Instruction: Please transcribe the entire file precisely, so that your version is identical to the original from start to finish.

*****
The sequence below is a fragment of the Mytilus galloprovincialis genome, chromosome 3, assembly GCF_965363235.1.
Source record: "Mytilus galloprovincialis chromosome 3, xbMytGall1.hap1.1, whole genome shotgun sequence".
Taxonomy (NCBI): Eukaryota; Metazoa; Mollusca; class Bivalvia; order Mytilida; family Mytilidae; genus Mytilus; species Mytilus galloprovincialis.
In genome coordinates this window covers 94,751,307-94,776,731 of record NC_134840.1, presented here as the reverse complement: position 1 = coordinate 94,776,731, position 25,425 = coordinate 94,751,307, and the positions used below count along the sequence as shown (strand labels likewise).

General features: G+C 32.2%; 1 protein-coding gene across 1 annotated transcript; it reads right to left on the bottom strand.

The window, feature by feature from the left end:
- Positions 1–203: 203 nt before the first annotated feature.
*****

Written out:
The sequence below is a fragment of the Mytilus galloprovincialis genome, chromosome 3, assembly GCF_965363235.1.
Source record: "Mytilus galloprovincialis chromosome 3, xbMytGall1.hap1.1, whole genome shotgun sequence".
Taxonomy (NCBI): Eukaryota; Metazoa; Mollusca; class Bivalvia; order Mytilida; family Mytilidae; genus Mytilus; species Mytilus galloprovincialis.
In genome coordinates this window covers 94,751,307-94,776,731 of record NC_134840.1, presented here as the reverse complement: position 1 = coordinate 94,776,731, position 25,425 = coordinate 94,751,307, and the positions used below count along the sequence as shown (strand labels likewise).

General features: G+C 32.2%; 1 protein-coding gene across 1 annotated transcript; it reads right to left on the bottom strand.

The window, feature by feature from the left end:
- Positions 1–203: 203 nt before the first annotated feature.